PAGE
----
• You’ll build relationships: Volunteering is a great way to expand your social network with like-minded people with similar interests and goals.
  • You’ll improve your resume: Volunteering teaches you some essential job skills, including project management and sales. Plus, it’s great for networking.
Job Prep at Hope Academy
At Hope Academy, we provide practical, real-world guidance for clients who have completed college or are already pursuing a professional or vocational career. To learn more, call today: 866-930-4673.

Monday, January 29, 2018

Study: Parents Who Give Their Teens Alcohol Should Think Twice

Letting your teen experiment with alcohol in the confines of your home, under adult supervision, before you send them off to college may seem like a smart idea – but it will likely backfire. A new study found that this type of early exposure to alcohol may actually cause teens to drink more and suffer more alcohol-related harms, according to the study of 1,900 Australian adolescents published in Lancet Public Health.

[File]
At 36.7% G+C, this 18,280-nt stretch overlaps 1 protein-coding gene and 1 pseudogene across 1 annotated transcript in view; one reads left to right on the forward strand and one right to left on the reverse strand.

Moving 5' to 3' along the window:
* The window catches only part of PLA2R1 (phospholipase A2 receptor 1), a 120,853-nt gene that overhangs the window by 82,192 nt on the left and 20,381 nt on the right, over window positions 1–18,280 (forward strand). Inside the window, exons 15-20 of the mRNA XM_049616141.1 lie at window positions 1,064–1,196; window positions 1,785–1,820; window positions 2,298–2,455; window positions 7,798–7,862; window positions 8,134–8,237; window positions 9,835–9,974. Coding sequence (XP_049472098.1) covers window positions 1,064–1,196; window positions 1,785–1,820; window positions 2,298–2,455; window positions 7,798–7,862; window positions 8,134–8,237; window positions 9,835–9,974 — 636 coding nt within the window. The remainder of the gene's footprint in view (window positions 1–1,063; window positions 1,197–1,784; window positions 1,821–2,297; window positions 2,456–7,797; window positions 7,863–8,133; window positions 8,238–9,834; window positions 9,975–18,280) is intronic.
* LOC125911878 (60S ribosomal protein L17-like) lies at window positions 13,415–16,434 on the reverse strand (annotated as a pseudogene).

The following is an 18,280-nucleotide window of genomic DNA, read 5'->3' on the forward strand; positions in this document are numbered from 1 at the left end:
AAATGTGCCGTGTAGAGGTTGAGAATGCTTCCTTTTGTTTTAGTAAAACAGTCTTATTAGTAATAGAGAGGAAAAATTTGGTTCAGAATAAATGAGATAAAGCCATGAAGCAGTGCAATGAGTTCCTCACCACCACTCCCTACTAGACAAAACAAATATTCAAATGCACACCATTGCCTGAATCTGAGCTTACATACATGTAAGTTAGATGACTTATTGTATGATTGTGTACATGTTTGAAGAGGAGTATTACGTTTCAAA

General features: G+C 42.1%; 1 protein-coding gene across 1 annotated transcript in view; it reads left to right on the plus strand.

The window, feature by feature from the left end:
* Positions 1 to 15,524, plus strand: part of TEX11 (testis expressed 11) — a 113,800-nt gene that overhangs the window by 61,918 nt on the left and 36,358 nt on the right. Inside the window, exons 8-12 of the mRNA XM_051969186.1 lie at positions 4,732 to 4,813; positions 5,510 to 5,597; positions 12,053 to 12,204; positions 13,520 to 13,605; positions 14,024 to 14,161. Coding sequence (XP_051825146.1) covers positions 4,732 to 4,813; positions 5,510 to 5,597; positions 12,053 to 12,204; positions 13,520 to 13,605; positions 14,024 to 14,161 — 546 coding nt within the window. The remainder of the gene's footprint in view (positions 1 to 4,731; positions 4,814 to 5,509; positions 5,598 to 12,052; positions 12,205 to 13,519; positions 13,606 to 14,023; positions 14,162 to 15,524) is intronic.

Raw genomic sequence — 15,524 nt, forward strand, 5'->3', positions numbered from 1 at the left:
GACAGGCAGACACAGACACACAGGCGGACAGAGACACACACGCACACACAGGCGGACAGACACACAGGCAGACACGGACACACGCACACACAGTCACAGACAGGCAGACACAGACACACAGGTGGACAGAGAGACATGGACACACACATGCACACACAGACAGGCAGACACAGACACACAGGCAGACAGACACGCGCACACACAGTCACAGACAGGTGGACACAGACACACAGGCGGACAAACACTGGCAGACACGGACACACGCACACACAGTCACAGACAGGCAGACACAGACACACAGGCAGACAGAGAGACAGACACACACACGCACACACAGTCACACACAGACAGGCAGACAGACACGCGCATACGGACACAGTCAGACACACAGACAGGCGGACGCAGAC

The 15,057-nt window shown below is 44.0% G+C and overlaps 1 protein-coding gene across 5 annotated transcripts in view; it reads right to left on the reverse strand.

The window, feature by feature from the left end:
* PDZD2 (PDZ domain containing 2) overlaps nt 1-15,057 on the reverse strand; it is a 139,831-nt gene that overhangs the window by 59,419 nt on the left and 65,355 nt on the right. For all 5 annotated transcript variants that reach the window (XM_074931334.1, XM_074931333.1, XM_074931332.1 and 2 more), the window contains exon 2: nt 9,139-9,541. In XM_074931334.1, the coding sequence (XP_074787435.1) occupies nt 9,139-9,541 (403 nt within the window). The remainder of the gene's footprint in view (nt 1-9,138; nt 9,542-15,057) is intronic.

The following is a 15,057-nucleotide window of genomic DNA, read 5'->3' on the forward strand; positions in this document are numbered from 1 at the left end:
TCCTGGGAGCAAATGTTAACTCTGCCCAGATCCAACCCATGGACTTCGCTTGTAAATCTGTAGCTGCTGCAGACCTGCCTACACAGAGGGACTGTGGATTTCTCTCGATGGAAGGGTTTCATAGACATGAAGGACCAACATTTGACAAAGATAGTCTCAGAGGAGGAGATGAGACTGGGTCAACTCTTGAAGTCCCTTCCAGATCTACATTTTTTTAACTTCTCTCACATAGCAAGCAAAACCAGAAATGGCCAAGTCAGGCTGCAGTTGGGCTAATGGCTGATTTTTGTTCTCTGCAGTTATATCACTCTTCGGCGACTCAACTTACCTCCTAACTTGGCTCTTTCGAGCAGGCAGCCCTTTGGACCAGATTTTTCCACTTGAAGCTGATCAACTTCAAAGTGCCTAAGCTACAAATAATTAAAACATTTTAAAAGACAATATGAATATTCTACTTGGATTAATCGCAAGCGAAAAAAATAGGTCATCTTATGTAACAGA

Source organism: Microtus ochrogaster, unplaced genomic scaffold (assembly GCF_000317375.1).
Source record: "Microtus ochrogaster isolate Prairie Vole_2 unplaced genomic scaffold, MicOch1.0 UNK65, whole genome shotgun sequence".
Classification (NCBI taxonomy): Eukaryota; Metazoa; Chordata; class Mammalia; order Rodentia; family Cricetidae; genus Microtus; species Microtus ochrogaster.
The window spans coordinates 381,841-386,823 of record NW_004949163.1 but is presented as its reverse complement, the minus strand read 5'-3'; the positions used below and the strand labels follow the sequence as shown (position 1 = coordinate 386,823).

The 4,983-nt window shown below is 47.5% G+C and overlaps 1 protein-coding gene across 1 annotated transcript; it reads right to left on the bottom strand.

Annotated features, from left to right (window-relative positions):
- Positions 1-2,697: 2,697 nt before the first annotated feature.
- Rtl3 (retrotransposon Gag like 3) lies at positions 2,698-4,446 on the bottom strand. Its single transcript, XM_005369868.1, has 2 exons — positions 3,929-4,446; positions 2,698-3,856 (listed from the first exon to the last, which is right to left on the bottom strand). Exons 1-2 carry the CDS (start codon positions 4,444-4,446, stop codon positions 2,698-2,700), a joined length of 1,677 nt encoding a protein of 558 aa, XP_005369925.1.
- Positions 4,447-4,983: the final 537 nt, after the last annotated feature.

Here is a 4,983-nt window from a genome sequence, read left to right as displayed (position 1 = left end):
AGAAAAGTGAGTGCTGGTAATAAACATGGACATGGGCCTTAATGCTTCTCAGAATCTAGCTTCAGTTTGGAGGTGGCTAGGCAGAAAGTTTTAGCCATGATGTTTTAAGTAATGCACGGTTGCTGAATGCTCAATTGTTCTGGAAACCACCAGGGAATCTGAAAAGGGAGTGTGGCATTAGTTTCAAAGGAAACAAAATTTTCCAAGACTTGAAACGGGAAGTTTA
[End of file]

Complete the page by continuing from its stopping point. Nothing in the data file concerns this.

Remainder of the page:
“Those (parents') aims are admirable, but they’re wrong,” Richard Mattick, who led the research, told USA Today. "When you look across a large number of people what you find is there’s no benefit.”

The study compared kids whose parents gave them occasional sips of alcohol versus those who were allowed a full glasses of beer or wine – and found little difference. 

“The bottom line is providing alcohol for young people basically backfires,” George F. Koob, director of the National Institute on Alcohol Abuse and Alcoholism, a federal agency, told USA Today. 

Experts say this is because you’re sending the wrong message – the message that underage drinking is okay. Three out four teens point to their parents as leading influences on their decisions about drinking, so why not send a better message?